View Full Version : throttlestop.

10-17-2011, 06:55 AM
so i've been playing with throttlestop lately. seems some people recommend it, whatever.

i've read what it's supposed to do, stop laptop cpu from entering lower multiplier values. i've been playing with it, and i've seen no real use for it.

i feel like i'm missing something. does throttlestop actually do anything? the only thing i've noticed is that locking my multiplier at 7.5 makes my laptop instantly freeze.

maybe it doesn't do anything for core2duo's but why does the creator insist that it does?

i can oc with setfsb all the way up to 2.4Ghz. is throttlestop somehow supposed to be able to oc? i just don't get what the fuss is about with it. it doesn't seem to do much of anything.

10-17-2011, 07:43 AM
ok so after more research, i'm guessing that throttlestop allows for a few things that only affect you if you have a i-series. i'd love to hear comments on this and throttlestop in general.

does it help you in any way?


do you find it somewhat useless, providing no real benefit?

it should be noted that in it's uselessness i grant it that it's a one-stop shop. everything's there, no matter how much i don't need it. :lol:

10-17-2011, 07:02 PM
It's useful for sandy notebooks

10-18-2011, 04:51 AM
does it have any use for Core2Duo chips?

10-18-2011, 06:57 AM
judging from the the tool works I doubt it is of any use on core systems because the way core and i's function are very different. I suggest you stick with setfsb for your core.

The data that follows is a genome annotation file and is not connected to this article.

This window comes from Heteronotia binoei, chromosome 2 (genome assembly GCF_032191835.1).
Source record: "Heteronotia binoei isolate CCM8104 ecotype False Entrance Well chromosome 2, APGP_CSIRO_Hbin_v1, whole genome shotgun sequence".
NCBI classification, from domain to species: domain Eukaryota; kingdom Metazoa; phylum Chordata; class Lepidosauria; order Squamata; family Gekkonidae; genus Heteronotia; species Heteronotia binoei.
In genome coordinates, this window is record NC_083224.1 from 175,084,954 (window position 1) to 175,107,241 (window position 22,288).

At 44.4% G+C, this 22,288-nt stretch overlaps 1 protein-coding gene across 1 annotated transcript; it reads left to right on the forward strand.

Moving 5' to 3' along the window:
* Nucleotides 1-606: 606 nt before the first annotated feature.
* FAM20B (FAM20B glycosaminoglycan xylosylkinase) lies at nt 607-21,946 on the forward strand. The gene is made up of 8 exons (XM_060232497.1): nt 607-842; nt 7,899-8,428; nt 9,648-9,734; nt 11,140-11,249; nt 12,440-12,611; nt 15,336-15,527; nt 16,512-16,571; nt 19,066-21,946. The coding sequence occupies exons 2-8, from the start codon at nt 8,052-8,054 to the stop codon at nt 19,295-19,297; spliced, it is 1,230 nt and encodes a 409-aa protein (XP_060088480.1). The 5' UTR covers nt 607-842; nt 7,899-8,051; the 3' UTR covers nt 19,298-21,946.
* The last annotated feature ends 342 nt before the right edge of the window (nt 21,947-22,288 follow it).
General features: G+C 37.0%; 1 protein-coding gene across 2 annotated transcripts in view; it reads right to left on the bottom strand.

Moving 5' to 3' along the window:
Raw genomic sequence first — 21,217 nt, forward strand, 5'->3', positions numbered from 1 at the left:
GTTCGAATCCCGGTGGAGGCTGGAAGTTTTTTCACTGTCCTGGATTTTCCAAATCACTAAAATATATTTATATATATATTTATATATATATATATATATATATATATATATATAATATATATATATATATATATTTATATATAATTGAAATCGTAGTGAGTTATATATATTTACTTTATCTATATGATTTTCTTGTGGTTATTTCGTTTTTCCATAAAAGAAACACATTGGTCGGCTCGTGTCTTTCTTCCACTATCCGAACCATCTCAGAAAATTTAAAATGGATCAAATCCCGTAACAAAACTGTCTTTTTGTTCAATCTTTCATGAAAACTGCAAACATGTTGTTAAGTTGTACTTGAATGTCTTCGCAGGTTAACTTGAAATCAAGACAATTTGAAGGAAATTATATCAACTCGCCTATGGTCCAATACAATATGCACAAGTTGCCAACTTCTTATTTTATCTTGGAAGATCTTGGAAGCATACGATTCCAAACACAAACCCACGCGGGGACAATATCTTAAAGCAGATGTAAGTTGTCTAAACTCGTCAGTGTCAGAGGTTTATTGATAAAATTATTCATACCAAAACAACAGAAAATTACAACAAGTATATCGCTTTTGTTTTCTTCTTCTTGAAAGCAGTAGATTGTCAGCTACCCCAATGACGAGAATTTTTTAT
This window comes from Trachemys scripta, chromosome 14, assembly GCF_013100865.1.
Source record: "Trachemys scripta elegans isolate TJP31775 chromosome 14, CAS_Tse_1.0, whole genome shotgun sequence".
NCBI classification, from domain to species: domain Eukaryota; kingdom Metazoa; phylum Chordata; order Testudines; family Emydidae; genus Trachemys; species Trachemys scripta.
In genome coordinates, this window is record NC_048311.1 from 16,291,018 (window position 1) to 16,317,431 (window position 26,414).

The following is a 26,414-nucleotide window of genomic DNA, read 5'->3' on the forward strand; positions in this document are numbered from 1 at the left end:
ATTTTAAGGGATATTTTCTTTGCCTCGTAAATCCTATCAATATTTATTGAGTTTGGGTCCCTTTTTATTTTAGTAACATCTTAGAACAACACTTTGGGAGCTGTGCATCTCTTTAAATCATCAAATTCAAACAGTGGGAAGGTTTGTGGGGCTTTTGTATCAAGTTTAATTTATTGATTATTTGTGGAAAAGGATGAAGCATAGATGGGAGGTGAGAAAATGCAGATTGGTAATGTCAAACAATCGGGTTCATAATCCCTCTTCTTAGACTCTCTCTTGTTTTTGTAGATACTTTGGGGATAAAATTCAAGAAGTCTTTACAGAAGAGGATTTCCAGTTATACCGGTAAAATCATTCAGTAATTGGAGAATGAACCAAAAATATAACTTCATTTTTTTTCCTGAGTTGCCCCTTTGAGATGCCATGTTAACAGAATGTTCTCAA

10-18-2011, 02:59 PM
from what i could tell throttling is much less of a problem on the core2's.

i think it's funny, i'm looking at buying a old toshiba laptop for my dad. came across it for $200. pentium4 3.06Ghz. as far as we've come, we've really yet to beat that speed.

10-18-2011, 06:09 PM
yea for it's time it's a real fast cpu, but one thing you should know is that speed is good but not always. When a processor works brute force at high speeds it tends to choke faster. Dual core cpu's and now core i cpu's are smart workers. This is because of working hard to run a mile to get something done, they tend to organize the steps in such a way that they take less distance to finish a task.

reorganization and parallel processing is a very interesting thing in processors. But it comes with a price, you can't force it to operate on higher speeds otherwise it wouldn't be able to organize sufficiently. This is proved when you overclock the core i's or even AMD cpu's they shut down all other cores at the cost of wanting to work at a higher frequency.

the current world record now as we speak is an AMD bulldozer churning at over 8Ghz but only 1 core of the seven is activated, it outbeat the old king of the hill Celeron.

10-18-2011, 10:58 PM
Actually TS is good for C2D, if anything, ppl started using TS to overclock their C2D's(based on what I've read anyways), it wasnt really needed to ever stop them from throttling. It's main current use, for us Asus G series owners doesnt even require it to keep running(just start it up on boot and then closing it fixes the throttling problem instantly). And it's mainly to fix a bug that Asus wont, which is for the sandy bridge cpu down-clocking to 798mhz when there is significant load on cpu + gpu at the same time.

10-19-2011, 08:12 AM
the bug of Asus G series lies in the chipset no? or is it a microcode update? good to know it's fixable.